Sarenya rose from the green hatchling, smoothing the fine fabric of her dress. “That foot’s more swollen than I’d like,” she told L’stev. “Puncture wounds are prone to infection, so I’d like to flush it out again, but I’ll have to go and get the right solution of redwort.”

“These are going to be asleep again in a few minutes,” L’stev warned her. “I don’t want to be waking her up again.”

“I won’t be long,” Sarenya promised. “I left M’ric looking after my wine, and if I don’t get back to it quickly he’ll drink it.”

“Will he, now,” said L’stev, eyeing her knowingly.

“You’re the third person today who’s made a comment like that,” Saren said indignantly, but there was too much of a glint in her eye for it to be convincing. “I can’t imagine what you’re trying to say.”

L’stev laughed. “Don’t play me the innocent, Sarenya. A brown rider! You of all people should know better.”

“I know,” Sarenya sighed as she turned for the door. “I mean, they’re a shady lot, brown riders. Present company most definitely included.”

He chuckled maliciously as the door hinges shrieked again, then called helpfully, “Mind the door.”

The weyrlings seemed calmer, their dragonets less agitated. L’stev let them talk for a few minutes more. “Right then,” he said finally. “Give me your slates. Let’s see what you’ve learned.”


C’los willed himself to keep his pace steady. There was time. The dragons on the Rim were calm, still, expectant. The Bowl was deserted. The masses hadn’t been released from the dining cavern. T’kamen would be talking to his Wingleaders. There was time, and no need for him to hurry, no need for him to get out of breath. The cold night air was crisp in his lungs; both moons were large and bright; the stars were incandescent. Finally, everything had fallen into place, and T’kamen’s faith in him would be restored.

Instinct was not the only reason for his destination, although it was strong; nor logic, although it was sound. He fixed his gaze on the dimly lit entrance to the dragon infirmary with a piece of Valrov’s wisdom echoing and re-echoing in his mind. The criminal will often revisit the scene of the crime. Both relief and regret had accompanied understanding: relief that, at last, he had made the connection; regret that he had not been able to do so in time to save Bronth. But mostly relief, and satisfaction, and reassurance: a renewed confidence. C’los had begun to doubt himself in a way he never had before. It was no wonder he’d been so hard on C’mine.

He paused in his stride just long enough to inhale deeply before crossing the threshold into the infirmary.

Victory bubbled up inside him. Valrov had been right. The killer was there, drawn back to the scene like iron to a lodestone. He was sweeping the rush-strewn floor. C’los was reminded of the telltale trench in the sand where E’rom had been dragged to his death, the mark that had been partially obscured. Whatever evidence was being covered now no longer mattered. He’d finally tracked E’rom’s killer down.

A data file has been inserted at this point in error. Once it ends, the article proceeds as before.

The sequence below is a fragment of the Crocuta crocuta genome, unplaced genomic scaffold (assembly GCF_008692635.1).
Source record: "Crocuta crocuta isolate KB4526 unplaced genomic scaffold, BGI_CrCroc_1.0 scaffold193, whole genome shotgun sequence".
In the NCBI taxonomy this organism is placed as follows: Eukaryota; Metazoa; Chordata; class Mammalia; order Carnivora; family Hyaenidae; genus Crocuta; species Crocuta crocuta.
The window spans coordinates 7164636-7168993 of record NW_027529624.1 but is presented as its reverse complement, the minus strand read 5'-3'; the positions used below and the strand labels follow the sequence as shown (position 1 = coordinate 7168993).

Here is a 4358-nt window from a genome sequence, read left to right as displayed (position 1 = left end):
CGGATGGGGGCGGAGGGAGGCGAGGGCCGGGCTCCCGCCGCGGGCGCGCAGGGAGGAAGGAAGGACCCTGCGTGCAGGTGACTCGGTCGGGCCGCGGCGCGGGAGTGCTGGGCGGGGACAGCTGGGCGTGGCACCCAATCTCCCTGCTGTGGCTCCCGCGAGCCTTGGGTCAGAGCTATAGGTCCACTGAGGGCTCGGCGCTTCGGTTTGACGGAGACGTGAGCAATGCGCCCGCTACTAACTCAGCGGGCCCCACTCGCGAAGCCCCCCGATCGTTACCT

“C’los.” He looked genuinely surprised – convinced, perhaps, that there was no evidence to point to him. “What are you doing here?”

“I’m looking for someone,” said C’los. Calm had overtaken him; he was glad he hadn’t run. Needing to catch his breath would have been a nuisance. “Maybe you’ve seen him.”

The murderer shook his head, leaning on his broom. “I haven’t seen anyone.”

“Are you sure?” C’los stepped nearer. “Maybe if I describe him to you…you see, I’m looking for a killer.”

The man froze, all his muscles tensing for an instant, before shaking his head with a half smile. “Sorry, green rider? What do you mean?”

“I think you know.” C’los moved closer, slowly circling his quarry as he stalked him with his words. “He killed a man, a while ago. He killed a dragon tonight. Right there, where you’re standing.”

The murderer was still smiling, but the expression hadn’t reached his eyes. “That’s ridiculous. How could anyone kill a dragon?”

“Oh, I don’t know,” said C’los. “Maybe…fellis juice? If there were enough, and nearby…” He saw the killer’s eyes slide past him, to the barrel that still stood against the wall. “See, now you’re catching on.”

“You must have been drinking, C’los,” said the murderer, but there wasn’t the confidence in his voice any more. “You’re talking nonsense.”

“Did you really think you’d covered your tracks well enough?” asked C’los. “The first time, at least. Because it didn’t go the way you planned, did it? The fellis wasn’t enough, was it?” His quarry didn’t reply; the smile had drained away altogether now. “Did you plan to kill Bronth, or was that just a bonus?”

“You don’t have any proof,” the killer said hoarsely. “If you had proof, you’d have called me out on it.”